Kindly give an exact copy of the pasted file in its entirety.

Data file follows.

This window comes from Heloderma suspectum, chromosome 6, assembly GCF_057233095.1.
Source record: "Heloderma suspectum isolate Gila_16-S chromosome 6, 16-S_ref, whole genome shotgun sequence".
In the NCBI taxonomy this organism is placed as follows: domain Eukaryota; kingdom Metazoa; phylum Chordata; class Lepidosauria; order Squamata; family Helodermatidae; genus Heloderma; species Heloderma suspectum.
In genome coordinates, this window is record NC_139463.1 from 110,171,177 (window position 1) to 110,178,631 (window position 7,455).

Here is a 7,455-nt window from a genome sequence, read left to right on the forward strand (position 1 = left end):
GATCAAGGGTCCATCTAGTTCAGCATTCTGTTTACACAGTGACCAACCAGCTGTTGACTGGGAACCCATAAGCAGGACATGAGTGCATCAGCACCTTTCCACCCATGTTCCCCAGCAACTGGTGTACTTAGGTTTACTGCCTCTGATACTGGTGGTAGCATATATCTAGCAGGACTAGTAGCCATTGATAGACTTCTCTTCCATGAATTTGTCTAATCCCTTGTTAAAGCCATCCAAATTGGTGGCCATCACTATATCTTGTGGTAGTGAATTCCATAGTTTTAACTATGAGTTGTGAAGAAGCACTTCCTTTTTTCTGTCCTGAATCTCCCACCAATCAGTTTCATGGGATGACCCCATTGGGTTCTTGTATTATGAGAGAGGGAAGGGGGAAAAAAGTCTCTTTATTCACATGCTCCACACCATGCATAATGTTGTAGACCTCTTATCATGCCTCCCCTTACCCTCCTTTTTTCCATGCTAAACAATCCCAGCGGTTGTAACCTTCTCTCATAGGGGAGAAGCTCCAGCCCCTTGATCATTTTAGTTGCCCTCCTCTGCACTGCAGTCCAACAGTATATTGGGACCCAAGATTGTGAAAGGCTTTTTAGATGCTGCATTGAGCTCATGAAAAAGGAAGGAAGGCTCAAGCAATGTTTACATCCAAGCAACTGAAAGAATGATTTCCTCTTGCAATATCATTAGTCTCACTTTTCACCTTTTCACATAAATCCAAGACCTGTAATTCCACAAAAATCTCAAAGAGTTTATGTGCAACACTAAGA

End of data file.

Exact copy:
This window comes from Heloderma suspectum, chromosome 6, assembly GCF_057233095.1.
Source record: "Heloderma suspectum isolate Gila_16-S chromosome 6, 16-S_ref, whole genome shotgun sequence".
In the NCBI taxonomy this organism is placed as follows: domain Eukaryota; kingdom Metazoa; phylum Chordata; class Lepidosauria; order Squamata; family Helodermatidae; genus Heloderma; species Heloderma suspectum.
In genome coordinates, this window is record NC_139463.1 from 110,171,177 (window position 1) to 110,178,631 (window position 7,455).

Here is a 7,455-nt window from a genome sequence, read left to right on the forward strand (position 1 = left end):
GATCAAGGGTCCATCTAGTTCAGCATTCTGTTTACACAGTGACCAACCAGCTGTTGACTGGGAACCCATAAGCAGGACATGAGTGCATCAGCACCTTTCCACCCATGTTCCCCAGCAACTGGTGTACTTAGGTTTACTGCCTCTGATACTGGTGGTAGCATATATCTAGCAGGACTAGTAGCCATTGATAGACTTCTCTTCCATGAATTTGTCTAATCCCTTGTTAAAGCCATCCAAATTGGTGGCCATCACTATATCTTGTGGTAGTGAATTCCATAGTTTTAACTATGAGTTGTGAAGAAGCACTTCCTTTTTTCTGTCCTGAATCTCCCACCAATCAGTTTCATGGGATGACCCCATTGGGTTCTTGTATTATGAGAGAGGGAAGGGGGAAAAAAGTCTCTTTATTCACATGCTCCACACCATGCATAATGTTGTAGACCTCTTATCATGCCTCCCCTTACCCTCCTTTTTTCCATGCTAAACAATCCCAGCGGTTGTAACCTTCTCTCATAGGGGAGAAGCTCCAGCCCCTTGATCATTTTAGTTGCCCTCCTCTGCACTGCAGTCCAACAGTATATTGGGACCCAAGATTGTGAAAGGCTTTTTAGATGCTGCATTGAGCTCATGAAAAAGGAAGGAAGGCTCAAGCAATGTTTACATCCAAGCAACTGAAAGAATGATTTCCTCTTGCAATATCATTAGTCTCACTTTTCACCTTTTCACATAAATCCAAGACCTGTAATTCCACAAAAATCTCAAAGAGTTTATGTGCAACACTAAGA